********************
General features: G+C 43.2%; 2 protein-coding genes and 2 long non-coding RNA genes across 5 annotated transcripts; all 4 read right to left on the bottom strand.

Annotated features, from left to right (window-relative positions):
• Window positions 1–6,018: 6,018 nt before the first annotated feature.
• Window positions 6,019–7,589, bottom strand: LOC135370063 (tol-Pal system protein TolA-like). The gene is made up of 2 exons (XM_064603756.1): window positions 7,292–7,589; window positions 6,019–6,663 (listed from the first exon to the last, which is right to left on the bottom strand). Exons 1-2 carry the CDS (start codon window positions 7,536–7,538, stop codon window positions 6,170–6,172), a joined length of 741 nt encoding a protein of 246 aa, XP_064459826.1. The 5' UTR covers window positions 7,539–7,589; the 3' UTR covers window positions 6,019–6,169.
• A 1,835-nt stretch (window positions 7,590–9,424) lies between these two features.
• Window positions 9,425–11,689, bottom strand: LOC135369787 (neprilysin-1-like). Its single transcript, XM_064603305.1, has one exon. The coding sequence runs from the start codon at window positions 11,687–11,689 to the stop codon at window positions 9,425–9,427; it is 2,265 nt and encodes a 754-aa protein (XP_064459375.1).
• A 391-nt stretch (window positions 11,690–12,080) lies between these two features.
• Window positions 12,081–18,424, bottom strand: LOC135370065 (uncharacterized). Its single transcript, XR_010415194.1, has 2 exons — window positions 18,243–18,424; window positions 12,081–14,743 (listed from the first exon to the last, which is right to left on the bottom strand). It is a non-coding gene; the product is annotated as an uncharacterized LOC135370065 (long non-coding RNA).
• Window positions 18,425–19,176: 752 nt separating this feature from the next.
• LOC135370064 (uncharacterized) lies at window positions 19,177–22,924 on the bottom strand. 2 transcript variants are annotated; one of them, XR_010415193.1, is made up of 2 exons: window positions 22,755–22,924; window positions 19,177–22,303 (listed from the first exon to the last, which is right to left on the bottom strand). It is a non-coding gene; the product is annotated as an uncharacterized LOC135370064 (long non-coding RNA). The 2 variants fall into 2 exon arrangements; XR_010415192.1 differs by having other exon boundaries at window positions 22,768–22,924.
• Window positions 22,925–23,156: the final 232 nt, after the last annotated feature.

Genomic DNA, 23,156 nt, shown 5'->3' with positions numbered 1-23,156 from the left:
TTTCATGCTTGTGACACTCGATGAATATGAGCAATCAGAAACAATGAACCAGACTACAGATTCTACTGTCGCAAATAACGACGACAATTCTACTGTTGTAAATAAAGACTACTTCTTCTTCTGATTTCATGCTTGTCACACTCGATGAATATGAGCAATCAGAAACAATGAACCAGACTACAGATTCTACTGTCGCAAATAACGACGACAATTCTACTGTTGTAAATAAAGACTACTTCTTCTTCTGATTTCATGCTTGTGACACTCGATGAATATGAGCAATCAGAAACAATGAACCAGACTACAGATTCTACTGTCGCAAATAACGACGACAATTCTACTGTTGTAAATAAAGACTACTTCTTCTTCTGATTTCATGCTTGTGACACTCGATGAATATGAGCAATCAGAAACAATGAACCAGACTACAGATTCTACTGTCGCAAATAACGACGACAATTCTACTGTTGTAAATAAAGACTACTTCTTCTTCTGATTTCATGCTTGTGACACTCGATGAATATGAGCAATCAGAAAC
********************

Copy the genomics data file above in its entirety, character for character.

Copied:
General features: G+C 43.2%; 2 protein-coding genes and 2 long non-coding RNA genes across 5 annotated transcripts; all 4 read right to left on the bottom strand.

Annotated features, from left to right (window-relative positions):
• Window positions 1–6,018: 6,018 nt before the first annotated feature.
• Window positions 6,019–7,589, bottom strand: LOC135370063 (tol-Pal system protein TolA-like). The gene is made up of 2 exons (XM_064603756.1): window positions 7,292–7,589; window positions 6,019–6,663 (listed from the first exon to the last, which is right to left on the bottom strand). Exons 1-2 carry the CDS (start codon window positions 7,536–7,538, stop codon window positions 6,170–6,172), a joined length of 741 nt encoding a protein of 246 aa, XP_064459826.1. The 5' UTR covers window positions 7,539–7,589; the 3' UTR covers window positions 6,019–6,169.
• A 1,835-nt stretch (window positions 7,590–9,424) lies between these two features.
• Window positions 9,425–11,689, bottom strand: LOC135369787 (neprilysin-1-like). Its single transcript, XM_064603305.1, has one exon. The coding sequence runs from the start codon at window positions 11,687–11,689 to the stop codon at window positions 9,425–9,427; it is 2,265 nt and encodes a 754-aa protein (XP_064459375.1).
• A 391-nt stretch (window positions 11,690–12,080) lies between these two features.
• Window positions 12,081–18,424, bottom strand: LOC135370065 (uncharacterized). Its single transcript, XR_010415194.1, has 2 exons — window positions 18,243–18,424; window positions 12,081–14,743 (listed from the first exon to the last, which is right to left on the bottom strand). It is a non-coding gene; the product is annotated as an uncharacterized LOC135370065 (long non-coding RNA).
• Window positions 18,425–19,176: 752 nt separating this feature from the next.
• LOC135370064 (uncharacterized) lies at window positions 19,177–22,924 on the bottom strand. 2 transcript variants are annotated; one of them, XR_010415193.1, is made up of 2 exons: window positions 22,755–22,924; window positions 19,177–22,303 (listed from the first exon to the last, which is right to left on the bottom strand). It is a non-coding gene; the product is annotated as an uncharacterized LOC135370064 (long non-coding RNA). The 2 variants fall into 2 exon arrangements; XR_010415192.1 differs by having other exon boundaries at window positions 22,768–22,924.
• Window positions 22,925–23,156: the final 232 nt, after the last annotated feature.

Genomic DNA, 23,156 nt, shown 5'->3' with positions numbered 1-23,156 from the left:
TTTCATGCTTGTGACACTCGATGAATATGAGCAATCAGAAACAATGAACCAGACTACAGATTCTACTGTCGCAAATAACGACGACAATTCTACTGTTGTAAATAAAGACTACTTCTTCTTCTGATTTCATGCTTGTCACACTCGATGAATATGAGCAATCAGAAACAATGAACCAGACTACAGATTCTACTGTCGCAAATAACGACGACAATTCTACTGTTGTAAATAAAGACTACTTCTTCTTCTGATTTCATGCTTGTGACACTCGATGAATATGAGCAATCAGAAACAATGAACCAGACTACAGATTCTACTGTCGCAAATAACGACGACAATTCTACTGTTGTAAATAAAGACTACTTCTTCTTCTGATTTCATGCTTGTGACACTCGATGAATATGAGCAATCAGAAACAATGAACCAGACTACAGATTCTACTGTCGCAAATAACGACGACAATTCTACTGTTGTAAATAAAGACTACTTCTTCTTCTGATTTCATGCTTGTGACACTCGATGAATATGAGCAATCAGAAAC